The International Symposium took place at UNESCO’s headquarters in Paris on 28-30 September 2016 and was co-organized by the EU HORIZON 2020 FREEWAT project and UNESCO (partner of the project) on the occasion of the FREEWAT project mid-term meeting.
The workshop’s title was “Fostering inclusive and sustainable economic growth, employment and decent work (SDG#8) through ICT job creation tools for ensuring water security (SDG#6)”.
The Objectives of the international symposium were to discuss how using Information and Communication Technology Tools (ICT) in the water sector may help in reaching the Sustainable Development Goal 6 (SDG#6) related targets with an emphasis on creating synergies with the EU HORIZON 2020 Research and Innovation Programme.
The symposium explored how UNESCO’s IHP HOPE play a concrete role in achieving the SDGs by providing a free and open alternative to the commercially specialized engineering software in the field of hydrology such as Conjunctive Water Management, etc.
The event encouraged linkages between SDG#6: “Ensure availability and sustainable management of water and sanitation for all” and SDG#8: “Promote sustained, inclusive and sustainable economic growth, full and productive employment and decent work for all” with a focus on fostering Innovative Job Creation and building the capacity of Young Water Professionals to facilitate improved adaptation to global change.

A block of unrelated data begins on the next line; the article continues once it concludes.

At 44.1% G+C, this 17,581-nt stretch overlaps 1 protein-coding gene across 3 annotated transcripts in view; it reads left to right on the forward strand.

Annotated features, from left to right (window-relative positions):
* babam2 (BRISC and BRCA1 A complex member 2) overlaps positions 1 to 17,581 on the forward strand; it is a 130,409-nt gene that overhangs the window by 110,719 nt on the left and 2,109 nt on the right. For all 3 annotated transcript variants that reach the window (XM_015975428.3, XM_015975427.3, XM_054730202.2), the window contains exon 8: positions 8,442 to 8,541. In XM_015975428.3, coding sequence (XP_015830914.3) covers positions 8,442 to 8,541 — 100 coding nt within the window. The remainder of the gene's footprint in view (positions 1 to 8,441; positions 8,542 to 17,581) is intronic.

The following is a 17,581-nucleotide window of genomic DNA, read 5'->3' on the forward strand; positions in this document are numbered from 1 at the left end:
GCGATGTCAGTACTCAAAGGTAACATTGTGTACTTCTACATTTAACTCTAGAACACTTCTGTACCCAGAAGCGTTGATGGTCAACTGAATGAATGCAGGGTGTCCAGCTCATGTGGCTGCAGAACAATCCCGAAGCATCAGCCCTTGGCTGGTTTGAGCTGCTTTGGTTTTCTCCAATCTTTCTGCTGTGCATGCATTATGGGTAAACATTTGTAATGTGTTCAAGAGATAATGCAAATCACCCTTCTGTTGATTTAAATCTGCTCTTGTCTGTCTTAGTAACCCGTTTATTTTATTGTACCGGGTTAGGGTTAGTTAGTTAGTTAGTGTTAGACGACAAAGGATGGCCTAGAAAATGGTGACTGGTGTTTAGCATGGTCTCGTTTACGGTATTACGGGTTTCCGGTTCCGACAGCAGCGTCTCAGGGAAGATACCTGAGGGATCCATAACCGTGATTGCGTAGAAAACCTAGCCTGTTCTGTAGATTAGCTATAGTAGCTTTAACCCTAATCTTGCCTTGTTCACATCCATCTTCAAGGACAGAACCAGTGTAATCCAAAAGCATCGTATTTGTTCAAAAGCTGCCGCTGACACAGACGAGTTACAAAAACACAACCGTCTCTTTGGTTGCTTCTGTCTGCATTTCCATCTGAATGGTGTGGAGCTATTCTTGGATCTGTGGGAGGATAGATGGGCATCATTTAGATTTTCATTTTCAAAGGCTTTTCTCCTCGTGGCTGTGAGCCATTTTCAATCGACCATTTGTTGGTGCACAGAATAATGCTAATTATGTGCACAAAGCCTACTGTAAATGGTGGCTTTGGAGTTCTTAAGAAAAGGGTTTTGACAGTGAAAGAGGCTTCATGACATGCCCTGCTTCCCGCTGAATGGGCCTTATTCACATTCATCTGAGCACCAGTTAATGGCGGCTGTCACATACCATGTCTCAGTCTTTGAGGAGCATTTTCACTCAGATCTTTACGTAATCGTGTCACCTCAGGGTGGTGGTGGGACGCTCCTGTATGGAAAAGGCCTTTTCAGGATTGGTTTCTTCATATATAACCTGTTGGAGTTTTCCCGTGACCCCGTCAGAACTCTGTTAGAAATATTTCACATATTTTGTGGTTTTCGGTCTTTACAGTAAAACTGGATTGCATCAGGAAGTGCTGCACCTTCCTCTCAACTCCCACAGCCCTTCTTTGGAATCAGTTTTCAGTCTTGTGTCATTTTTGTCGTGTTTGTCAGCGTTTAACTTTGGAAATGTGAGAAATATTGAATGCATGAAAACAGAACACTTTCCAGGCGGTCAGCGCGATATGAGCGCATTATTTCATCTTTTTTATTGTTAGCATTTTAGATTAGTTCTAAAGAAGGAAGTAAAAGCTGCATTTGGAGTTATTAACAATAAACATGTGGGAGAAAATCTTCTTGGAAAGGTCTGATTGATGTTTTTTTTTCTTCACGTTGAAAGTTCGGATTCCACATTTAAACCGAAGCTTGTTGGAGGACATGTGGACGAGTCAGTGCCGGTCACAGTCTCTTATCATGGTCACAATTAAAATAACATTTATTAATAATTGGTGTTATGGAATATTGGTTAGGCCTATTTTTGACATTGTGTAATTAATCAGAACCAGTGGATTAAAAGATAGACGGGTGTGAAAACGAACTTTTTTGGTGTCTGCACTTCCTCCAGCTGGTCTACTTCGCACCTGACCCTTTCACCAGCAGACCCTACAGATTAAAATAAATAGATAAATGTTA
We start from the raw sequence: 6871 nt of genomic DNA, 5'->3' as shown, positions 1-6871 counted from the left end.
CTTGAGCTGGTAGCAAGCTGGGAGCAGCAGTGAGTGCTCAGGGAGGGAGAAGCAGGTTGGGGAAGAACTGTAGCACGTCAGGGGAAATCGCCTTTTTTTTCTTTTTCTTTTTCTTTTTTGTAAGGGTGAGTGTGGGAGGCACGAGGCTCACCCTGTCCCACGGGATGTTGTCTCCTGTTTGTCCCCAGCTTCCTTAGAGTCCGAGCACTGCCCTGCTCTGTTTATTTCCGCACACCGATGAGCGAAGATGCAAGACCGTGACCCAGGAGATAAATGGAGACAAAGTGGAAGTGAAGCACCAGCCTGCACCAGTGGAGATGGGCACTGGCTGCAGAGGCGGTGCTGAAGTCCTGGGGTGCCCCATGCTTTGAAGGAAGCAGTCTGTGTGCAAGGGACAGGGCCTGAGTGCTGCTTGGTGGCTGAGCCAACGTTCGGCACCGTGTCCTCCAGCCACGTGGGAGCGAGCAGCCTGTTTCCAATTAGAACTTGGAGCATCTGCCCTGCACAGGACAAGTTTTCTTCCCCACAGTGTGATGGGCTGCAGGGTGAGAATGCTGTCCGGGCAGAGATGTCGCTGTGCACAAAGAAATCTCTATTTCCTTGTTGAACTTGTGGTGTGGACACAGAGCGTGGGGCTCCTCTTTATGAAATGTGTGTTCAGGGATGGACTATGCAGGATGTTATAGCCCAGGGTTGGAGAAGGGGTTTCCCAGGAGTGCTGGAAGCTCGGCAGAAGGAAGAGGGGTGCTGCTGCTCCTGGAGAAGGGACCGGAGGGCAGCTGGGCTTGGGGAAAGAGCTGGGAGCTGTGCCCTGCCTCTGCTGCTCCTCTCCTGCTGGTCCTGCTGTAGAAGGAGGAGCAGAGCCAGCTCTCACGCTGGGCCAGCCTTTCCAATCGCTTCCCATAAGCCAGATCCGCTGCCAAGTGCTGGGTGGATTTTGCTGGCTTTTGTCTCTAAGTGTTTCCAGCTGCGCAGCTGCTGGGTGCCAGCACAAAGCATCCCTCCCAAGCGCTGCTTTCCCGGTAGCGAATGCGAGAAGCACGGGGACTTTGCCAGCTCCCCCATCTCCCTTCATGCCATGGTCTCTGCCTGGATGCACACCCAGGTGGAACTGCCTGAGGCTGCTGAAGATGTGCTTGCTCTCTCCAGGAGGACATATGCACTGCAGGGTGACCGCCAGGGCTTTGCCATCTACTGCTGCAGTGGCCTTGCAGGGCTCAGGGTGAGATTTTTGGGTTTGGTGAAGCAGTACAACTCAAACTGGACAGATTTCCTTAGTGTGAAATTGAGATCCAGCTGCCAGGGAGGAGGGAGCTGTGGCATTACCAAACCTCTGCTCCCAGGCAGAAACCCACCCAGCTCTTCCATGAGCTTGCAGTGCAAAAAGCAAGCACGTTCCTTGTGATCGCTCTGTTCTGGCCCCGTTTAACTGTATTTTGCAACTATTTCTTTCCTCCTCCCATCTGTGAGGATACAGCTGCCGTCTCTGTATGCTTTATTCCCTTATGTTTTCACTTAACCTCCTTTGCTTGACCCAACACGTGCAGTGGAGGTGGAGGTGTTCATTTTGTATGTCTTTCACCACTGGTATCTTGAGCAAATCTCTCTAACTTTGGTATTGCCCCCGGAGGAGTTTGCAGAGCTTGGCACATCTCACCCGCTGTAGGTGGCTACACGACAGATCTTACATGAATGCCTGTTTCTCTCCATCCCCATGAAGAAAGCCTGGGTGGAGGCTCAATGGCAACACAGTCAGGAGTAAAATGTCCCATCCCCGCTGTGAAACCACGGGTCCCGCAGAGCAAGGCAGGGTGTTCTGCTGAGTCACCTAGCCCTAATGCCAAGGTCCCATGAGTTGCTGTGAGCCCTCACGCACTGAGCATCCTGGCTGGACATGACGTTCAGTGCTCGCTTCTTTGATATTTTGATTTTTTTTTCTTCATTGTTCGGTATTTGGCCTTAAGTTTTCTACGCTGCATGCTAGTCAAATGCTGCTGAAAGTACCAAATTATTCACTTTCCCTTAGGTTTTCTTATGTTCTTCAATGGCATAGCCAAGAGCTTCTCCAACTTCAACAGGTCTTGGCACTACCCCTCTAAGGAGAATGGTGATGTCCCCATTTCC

According to the 2016 United Nations World Water Development Report, Water and Jobs, three out of four of the jobs worldwide are water-dependent. Furthermore, water shortages and lack of access may limit economic growth in the years to come. In many countries water problems are largely due to inadequate human and institutional capacities at different levels, rather than to the scarcity of freshwater resources. There are three main challenges in this area: the insufficient number of adequately trained professionals, the need to extend water education to all stakeholders, and the need to strengthen the quality of education systems at all levels. In some countries, there is a big skills mismatch of skills required and skills available in the water sector. One major reason for the difficulty experienced by employers when filling entry-level positions in the water sector is skill shortages. UNESCO views water Education as instrumental in addressing this gap and in ensuring universal access to water.